Cell culture and proliferation assay

Human cancer cell lines HCCLM3, SNU182, Hep3B and HCT116 were obtained from ATCC and were cultured as instructed. Hep3B and SNU182 cells were maintained in DMEM/F12 medium. HCCLM3 cells were maintained in DMEM medium. HCT116 cells were maintained in MyCoy′5a medium. All the media were supplemented with 10% fetal bovine serum and 1% penicillin and streptomycin (all from Invitrogen). Cells were maintained under a standard gas atmosphere of humidified air/5% CO2. All the cell lines were tested for mycoplasma contamination and authenticated with PCR genotyping using GenePrint STR System (Promega, DC6451).

CellTiter-Glo (Promega) was used for cell growth measurement. Cells were seeded in 96-well plate in 100 μl medium for each well. For inducible SETDB1 knockdown, 1 μg ml−1 doxycycline was added in the medium. After cells were cultured for a given period, 100 μl per well CellTiter-Glo reagent was added to measure cell growth according to the manufacturer’s instruction.

RNA interference

Two independent siRNAs were used to knock down SETDB1. The respective sequences are si-Q3: 5′- CAGCATGCGAATTCTGGGCAA -3′, si-Q4: 5′- TCGGGTGGTCGCCAAATACAA -3′, Ctrl-siRNA: siGLO RISC-Free Control siRNA (Dharmacon). siRNAs were transfected using Lipofectamine RNAiMAX (Invitrogen) and assayed for 3–5 days after transfection. The shRNA against p53 was ordered from Sigma (Clone ID: NM_000546.4-887s21c1). The sequence is: 5′- CCGGCACCATCCACTACAACTACATCTCGAGATGTAGTTGTAGTGGATGGTGTTTTTG -3′.

For inducible shRNA, the shRNA sequence was cloned into the single lentiviral-based Tet-on-inducible vector pLKO-Tet-on system (Sigma) as previously reported40. The sequences of shRNAs that target SETDB1 are: sh1-5′: 5′- CCGGGTTCGGCTACAGCTATTCACTCGAGTGAATAGCTGTAGCCGAACTTTTT -3′; sh1-3′: 5′- AATTAAAAAGTTCGGCTACAGCTATTCACTCGAGTGAATAGCTGTAGCCGAAC -3′; sh2-5′: 5′- CCGGGATGTGAGTGGATCTATCGCTCGAGCGATAGATCCACTCACATCTTTTT -3′; sh2-3′: 5′- AATTAAAAAGATGTGAGTGGATCTATCGCTCGAGCGATAGATCCACTCACATC -3′. Each pair of shRNAs was annealed and inserted into the pLKO-Tet-on vector and co-transfected into 293T with pCG10 and pCG41. Cell supernatants were collected 48 h after transfection and passed through a 0.22-μm filter. Cells were infected with the virus supernatant and were cultured in medium containing 2 μg ml−1 puromycin for stable cell line selection.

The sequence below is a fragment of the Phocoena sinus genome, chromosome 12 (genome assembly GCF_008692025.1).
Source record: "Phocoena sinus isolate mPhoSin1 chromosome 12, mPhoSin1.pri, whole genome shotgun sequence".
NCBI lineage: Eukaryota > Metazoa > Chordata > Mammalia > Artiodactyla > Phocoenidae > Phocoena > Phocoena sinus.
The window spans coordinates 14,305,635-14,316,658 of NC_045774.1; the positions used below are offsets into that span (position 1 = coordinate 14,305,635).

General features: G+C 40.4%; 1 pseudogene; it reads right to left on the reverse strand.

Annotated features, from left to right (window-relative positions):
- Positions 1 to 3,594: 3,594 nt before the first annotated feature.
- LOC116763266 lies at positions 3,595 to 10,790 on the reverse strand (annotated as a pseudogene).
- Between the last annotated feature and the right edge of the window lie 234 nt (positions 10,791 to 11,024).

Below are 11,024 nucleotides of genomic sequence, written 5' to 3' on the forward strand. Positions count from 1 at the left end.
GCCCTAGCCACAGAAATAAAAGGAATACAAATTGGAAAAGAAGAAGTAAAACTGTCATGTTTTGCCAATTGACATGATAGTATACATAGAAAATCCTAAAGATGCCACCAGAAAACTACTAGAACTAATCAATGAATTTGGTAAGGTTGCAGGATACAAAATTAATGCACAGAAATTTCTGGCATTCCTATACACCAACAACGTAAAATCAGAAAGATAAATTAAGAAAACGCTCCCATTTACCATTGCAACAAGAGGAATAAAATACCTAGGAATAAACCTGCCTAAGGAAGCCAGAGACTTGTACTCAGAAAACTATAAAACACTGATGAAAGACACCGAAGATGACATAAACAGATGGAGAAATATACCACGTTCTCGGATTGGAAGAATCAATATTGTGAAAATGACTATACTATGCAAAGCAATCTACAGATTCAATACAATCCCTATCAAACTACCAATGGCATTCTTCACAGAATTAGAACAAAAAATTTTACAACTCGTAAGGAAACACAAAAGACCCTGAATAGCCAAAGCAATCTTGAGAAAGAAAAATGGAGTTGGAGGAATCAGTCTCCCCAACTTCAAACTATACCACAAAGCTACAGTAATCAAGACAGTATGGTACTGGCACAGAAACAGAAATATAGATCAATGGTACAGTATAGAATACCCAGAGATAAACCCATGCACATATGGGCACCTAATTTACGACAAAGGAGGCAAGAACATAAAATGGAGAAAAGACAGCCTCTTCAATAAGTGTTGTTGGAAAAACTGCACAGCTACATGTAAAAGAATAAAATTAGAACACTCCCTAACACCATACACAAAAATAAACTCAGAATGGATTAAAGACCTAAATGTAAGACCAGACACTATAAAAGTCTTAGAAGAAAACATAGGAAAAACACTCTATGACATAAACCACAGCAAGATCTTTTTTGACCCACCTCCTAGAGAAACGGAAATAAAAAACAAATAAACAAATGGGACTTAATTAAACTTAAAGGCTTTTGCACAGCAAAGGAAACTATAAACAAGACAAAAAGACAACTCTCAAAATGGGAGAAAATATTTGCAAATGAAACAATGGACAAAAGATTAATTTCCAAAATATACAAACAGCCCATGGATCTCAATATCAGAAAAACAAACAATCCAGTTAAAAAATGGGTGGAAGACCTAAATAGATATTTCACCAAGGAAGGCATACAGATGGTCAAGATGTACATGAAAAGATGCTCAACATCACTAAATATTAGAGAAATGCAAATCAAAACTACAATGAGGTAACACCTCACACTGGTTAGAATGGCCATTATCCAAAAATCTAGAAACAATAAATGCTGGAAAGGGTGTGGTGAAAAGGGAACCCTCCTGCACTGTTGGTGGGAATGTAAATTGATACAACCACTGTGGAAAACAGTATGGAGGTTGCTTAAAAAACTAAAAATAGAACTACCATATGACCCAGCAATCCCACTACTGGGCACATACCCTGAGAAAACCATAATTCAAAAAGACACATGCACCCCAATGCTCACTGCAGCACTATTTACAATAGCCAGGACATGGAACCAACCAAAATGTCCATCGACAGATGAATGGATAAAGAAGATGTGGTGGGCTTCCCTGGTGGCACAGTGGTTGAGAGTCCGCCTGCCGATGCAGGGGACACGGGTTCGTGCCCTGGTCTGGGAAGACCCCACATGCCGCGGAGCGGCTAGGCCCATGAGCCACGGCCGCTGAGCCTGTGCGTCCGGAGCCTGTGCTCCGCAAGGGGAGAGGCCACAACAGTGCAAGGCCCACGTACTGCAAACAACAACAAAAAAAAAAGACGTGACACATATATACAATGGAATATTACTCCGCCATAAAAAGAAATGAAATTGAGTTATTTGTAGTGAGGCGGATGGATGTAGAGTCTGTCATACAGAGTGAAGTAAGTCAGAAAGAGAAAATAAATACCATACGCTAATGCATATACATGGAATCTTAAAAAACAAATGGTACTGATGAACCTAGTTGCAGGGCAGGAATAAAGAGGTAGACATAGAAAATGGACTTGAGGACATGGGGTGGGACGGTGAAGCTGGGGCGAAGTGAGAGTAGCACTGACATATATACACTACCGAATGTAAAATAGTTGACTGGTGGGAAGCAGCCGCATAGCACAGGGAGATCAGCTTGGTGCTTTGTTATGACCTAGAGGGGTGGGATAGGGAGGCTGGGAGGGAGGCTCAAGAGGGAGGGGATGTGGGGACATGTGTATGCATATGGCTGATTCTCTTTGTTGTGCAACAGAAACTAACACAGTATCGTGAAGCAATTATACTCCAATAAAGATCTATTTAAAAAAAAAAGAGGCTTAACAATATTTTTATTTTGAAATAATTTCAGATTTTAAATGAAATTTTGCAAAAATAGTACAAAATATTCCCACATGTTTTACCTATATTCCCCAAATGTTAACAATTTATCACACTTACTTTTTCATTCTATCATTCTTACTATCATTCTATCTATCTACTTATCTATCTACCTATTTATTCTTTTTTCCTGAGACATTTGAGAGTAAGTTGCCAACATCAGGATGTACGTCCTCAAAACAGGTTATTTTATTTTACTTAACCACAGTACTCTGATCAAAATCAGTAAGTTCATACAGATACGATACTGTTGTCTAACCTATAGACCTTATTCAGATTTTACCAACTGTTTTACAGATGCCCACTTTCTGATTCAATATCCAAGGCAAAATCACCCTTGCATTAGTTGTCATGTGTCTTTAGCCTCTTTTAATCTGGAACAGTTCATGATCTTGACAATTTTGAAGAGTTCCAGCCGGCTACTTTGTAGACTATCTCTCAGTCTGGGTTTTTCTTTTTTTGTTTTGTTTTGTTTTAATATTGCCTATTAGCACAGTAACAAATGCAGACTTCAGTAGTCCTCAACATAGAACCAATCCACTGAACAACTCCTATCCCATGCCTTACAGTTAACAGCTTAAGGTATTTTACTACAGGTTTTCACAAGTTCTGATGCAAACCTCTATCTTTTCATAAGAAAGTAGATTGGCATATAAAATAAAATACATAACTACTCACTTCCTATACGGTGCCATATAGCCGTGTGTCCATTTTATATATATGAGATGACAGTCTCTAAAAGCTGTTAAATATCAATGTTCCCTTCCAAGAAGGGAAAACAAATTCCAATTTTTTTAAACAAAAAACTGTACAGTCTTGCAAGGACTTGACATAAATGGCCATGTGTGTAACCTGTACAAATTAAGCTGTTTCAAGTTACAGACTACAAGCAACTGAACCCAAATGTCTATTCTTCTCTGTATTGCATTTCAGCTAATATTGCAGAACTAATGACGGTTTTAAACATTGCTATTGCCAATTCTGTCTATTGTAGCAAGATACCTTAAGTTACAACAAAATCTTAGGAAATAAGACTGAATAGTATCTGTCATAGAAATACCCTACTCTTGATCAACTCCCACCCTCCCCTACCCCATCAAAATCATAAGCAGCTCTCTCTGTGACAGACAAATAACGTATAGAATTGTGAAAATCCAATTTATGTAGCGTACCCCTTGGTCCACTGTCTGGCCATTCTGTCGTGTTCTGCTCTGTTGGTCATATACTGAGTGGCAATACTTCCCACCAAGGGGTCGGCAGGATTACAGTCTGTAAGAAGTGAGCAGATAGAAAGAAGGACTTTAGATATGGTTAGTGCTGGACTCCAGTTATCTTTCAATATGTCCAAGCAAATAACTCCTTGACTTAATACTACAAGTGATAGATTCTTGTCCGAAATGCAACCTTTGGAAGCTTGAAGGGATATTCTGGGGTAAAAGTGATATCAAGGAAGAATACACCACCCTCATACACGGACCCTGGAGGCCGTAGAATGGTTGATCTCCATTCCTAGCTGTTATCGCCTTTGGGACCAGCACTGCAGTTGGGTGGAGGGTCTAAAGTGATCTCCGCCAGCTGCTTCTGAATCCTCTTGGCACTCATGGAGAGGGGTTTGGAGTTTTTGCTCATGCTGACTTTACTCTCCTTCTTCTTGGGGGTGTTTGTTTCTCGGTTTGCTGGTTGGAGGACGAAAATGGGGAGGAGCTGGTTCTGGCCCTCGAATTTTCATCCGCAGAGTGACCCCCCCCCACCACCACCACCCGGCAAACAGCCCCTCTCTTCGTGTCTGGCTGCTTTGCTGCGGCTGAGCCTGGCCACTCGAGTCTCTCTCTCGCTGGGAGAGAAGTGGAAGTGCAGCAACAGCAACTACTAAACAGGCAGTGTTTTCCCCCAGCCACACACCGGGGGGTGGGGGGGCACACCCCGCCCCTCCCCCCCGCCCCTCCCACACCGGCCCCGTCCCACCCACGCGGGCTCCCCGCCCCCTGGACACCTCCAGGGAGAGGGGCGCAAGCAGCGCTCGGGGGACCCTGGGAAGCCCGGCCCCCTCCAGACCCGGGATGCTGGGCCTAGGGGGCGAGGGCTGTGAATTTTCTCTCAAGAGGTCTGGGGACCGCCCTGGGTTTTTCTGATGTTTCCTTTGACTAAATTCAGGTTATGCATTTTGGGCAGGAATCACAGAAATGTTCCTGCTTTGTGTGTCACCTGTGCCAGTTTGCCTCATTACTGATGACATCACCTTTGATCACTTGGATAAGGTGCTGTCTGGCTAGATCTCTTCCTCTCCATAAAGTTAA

Immunoprecipitation after formaldehyde crosslinking was performed as previously described41 with minor modifications. Briefly, cells were treated with 1% formaldehyde for crosslinking for 10 min at room temperature. Cells were harvested and lysed in 1 × RIPA buffer. The samples were sonicated until the lysate became clear, followed by centrifugation at 15,000g for 15 min at 4 °C. The supernatant was collected for immunoprecipitation (IP) using antibodies against SETDB1 (H-300; Santa Cruz, 1:250) and p53 (7F5; Cell Signaling, 1:500). The magnetic protein G beads after IP were washed three times with 1 × RIPA buffer and proteins were eluted with 2 × SDS-loading buffer. The samples were then incubated at 99 °C for 20 min before sample loading for SDS–PAGE. For non-crosslinking p53 immunoprecipitation, it was performed similarly except for the crosslinking procedure. Cells were transient transfected with wild-type p53 or p53R249S mutants. Forty-eight hours after transfection, cells were harvested and processed for IP using the Direct IP Kit (Pierce). For endogenous SETDB1 complex isolation with IP, the Nuclear Complex Co-IP Kit (Active Motif) was used for the procedure, with anti-SETDB1 antibody (Santa Cruz, 1:250) being added to the IP reaction.